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Volocopter offers tickets for first flights on its unique aircraft

If $250,000 for a seat on one of Virgin Galactic’s upcoming space tourism flights sounds a little on the pricey side, then how about a more modest $350 to become one of the first passengers on the extraordinary Volocopter?

A decade in development, the two-seat autonomous aircraft is the work of a German firm of the same name. When regulators give it the green light, Volocopter plans to use the vertical-takeoff-and-landing machine for air taxi services in urban areas.

As part of efforts to demonstrate that the project is moving in the right direction, Volocopter this week opened reservations to give members of the public the first chance of flying aboard its all-electric aircraft.


Each of the 1,000 “VoloFirst” tickets costs 300 euros (about $350) and can be reserved online with a 10% deposit, the company announced.

The flight will last around 15 minutes, with each passenger presented with a personalized certificate together with a video of their trip.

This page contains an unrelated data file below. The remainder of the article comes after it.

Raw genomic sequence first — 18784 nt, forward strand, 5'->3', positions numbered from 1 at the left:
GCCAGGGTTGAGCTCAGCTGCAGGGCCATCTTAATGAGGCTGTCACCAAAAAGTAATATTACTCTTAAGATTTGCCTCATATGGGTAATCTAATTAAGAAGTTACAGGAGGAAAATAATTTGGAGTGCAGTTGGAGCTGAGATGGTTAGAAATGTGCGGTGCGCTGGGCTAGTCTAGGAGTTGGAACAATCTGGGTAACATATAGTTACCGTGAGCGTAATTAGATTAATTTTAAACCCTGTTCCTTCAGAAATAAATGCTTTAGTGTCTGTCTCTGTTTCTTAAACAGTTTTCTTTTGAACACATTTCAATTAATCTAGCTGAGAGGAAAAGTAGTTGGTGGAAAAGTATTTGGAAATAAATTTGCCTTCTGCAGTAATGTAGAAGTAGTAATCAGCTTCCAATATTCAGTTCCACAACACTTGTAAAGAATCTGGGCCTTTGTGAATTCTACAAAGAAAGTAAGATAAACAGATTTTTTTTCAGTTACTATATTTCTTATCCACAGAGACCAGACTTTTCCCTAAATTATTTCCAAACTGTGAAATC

But before you put your name down, there are a couple of things you should know. First, ask yourself, are you the patient type? Volocopter’s “realistic timeline” for launching its VoloFirst flights means your trip will only happen after the aircraft’s commercial launch, which is expected “in the next two to three years.” Second, are you cool with not knowing where the flight will take place? No, Volocopter hasn’t said. We’ve reached out to the company for more details and will update this article when we hear back.

Touted as safe, simple, quiet, and versatile, the 18-rotor Volocopter is powered by nine lithium-ion batteries and has a maximum speed of 68 mph. Cruising at a speed of 43 mph gives the aircraft range of 22 miles (35 km), making it suitable for speedy trips across town.

The Volocopter has already undergone a string of test flights, including in Helsinki and Singapore. The company is competing with a slew of others around the world, all vying to become the first to launch a commercial flying taxi service. Thankfully, this rickety contraption is not in the race.

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Trevor Mogg
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Not so many moons ago, Trevor moved from one tea-loving island nation that drives on the left (Britain) to another (Japan)…
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